Marta: I’m dreaming of Olympic gold
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Brazil forward Marta is without question one of the biggest names in the women’s game today. With her beloved Seleção, she earned a runners-up medal at the FIFA Women’s World Cup™ in 2007 and has been voted FIFA Women’s World Player of the Year no fewer than five times. Such is the regard in which she is held in her homeland that the Brazilian magazine Epoca named her as one of the country’s most influential personalities in 2009.

After a bittersweet 2011, the 25-year-old is now focusing on her overriding objective for the coming year: the Women's Olympic Football Tournament London 2012, a competition she has won silver at in the two previous editions. With that elusive gold foremost in her mind and a customary smile on her lips, Marta made time recently for an exclusive interview with FIFA.com.

FIFA.com: Marta, on balance, how was 2011 for you in footballing terms?
Marta
: It was quite positive, especially from an individual standpoint, although in terms of the national team, we obviously came up short of our main objective, which was to win the Women’s World Cup in Germany. That said, I believe we learned some important lessons at that championship. So yes, the year could have been better, but you can’t get always get what you want, and we just have to keep on working.

What do think prevented Brazil from going further at Germany 2011?
We started well enough by topping our group and the team looked pretty strong. Then unfortunately we lost our quarter-final to USA, a team we’ve had a keen rivalry with for some years now. Our games are usually very hard-fought and decided by some small detail, and that’s what happened again in Germany. We switched off for half a minute at the very end of extra time, allowing them to equalise, and then we lost on penalties. It was a disappointment as I think we had enough quality and a good enough game to reach the final.

I already have two silver medals, so now is the time to make amends for those lost finals.
Marta on her quest to win a gold medal at the London Olympics

Do you feel Lady Luck turned her back on Brazil?
I believe you do need an element of good fortune in every sense, but you also need to be prepared. When two teams of a high calibre face off, there is always a lot of tension, so small details tend to decide the outcome. That’s the main lesson we learned.

Next on the horizon for Brazil is the Women's Olympic Football Tournament. How are you looking forward to that?
[Winning the Olympics] has been a dream of mine for a long time. I already have two silver medals, so now is the time to make amends for those lost finals, and that will require hard work and dedication. If we can make it to the final, then hopefully we’ll have learned from our past mistakes and avoid a repeat of what happened in the two previous editions.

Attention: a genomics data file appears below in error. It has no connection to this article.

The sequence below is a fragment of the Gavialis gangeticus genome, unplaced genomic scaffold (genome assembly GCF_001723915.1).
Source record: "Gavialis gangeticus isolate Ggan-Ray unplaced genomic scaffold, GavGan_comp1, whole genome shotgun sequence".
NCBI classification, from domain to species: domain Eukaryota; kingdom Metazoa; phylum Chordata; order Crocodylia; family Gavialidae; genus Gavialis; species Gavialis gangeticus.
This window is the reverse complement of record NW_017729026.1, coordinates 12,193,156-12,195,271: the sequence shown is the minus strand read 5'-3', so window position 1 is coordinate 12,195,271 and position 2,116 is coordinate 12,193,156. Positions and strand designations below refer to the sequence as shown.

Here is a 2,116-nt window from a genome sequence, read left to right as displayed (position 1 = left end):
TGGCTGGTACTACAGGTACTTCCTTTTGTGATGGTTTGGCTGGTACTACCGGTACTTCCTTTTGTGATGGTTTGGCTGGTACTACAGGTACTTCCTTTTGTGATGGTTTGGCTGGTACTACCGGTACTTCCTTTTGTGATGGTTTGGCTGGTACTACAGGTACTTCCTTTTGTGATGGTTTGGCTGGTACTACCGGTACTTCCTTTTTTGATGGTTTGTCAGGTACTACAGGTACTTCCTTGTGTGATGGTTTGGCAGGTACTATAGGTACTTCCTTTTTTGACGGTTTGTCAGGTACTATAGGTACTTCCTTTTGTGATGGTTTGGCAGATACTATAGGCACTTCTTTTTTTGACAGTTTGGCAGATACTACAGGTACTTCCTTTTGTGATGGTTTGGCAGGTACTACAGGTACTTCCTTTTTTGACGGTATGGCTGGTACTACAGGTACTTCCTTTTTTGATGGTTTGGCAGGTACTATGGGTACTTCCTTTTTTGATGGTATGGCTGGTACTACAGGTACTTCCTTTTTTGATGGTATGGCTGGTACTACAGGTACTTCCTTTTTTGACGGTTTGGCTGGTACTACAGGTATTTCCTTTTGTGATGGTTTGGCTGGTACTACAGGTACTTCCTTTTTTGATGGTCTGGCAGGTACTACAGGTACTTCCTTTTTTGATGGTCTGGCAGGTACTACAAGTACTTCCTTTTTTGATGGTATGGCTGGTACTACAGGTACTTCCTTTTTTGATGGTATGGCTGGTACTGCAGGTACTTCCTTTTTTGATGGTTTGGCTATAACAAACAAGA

You also have Jorge Barcellos back in charge of the team this year, a coach under whom the team did very well before.
Jorge was with us in 2007 and 2008, and we’re familiar and comfortable with the way he works. He gives you opportunities to express opinions and takes them into account, and we feel at ease with him. I think that’s going to help the squad because the foundations are already there. Furthermore, I like his plans, as they include a lot of training camps, which will be key to getting the best possible performances from us at the tournament.

Looking back over your career to date, what would you say is your fondest memory?
The final of the 2007 Pan American Games at the Maracana, because of the atmosphere, the manner in which the home fans enjoyed it and the significance of the triumph. From that moment on we became stronger and began to really believe in ourselves. It was thanks to this that we reached the World Cup Final in 2007.

Brazilian supporters can be as demanding as they are passionate. Do you feel there’s more pressure on the women’s team these days?
Yes. With the exception of what happened at the 2011 World Cup, people have got used to seeing us make almost every final in recent years. Obviously that leads to raised expectations. Moreover, a few years ago women’s football was still not widely accepted, in part because people didn’t really know us. Today that has changed a lot. People follow our results and know all the players, and as a consequence demand more of us.

Though just shy of your 26th birthday, you’re already one of most experienced players in the team. Has your role changed as a result?
My role is the same as that of the other player’s. While I’ve been with the team a long time now, I’m not as experienced as, say, Formiga, who is one of the players whose example I try to follow. That said, I try to chat with the younger girls to fire them up and take some of the pressure off them. I’ll also discuss past performances with them, identifying things we were lacking or things we need to do in the future.

Lastly, what does the future hold for you at club level?  
I’m still not sure. I’ve had offers from Sweden and Russia, but I’ll take my time to weigh up the options before deciding what suits me best.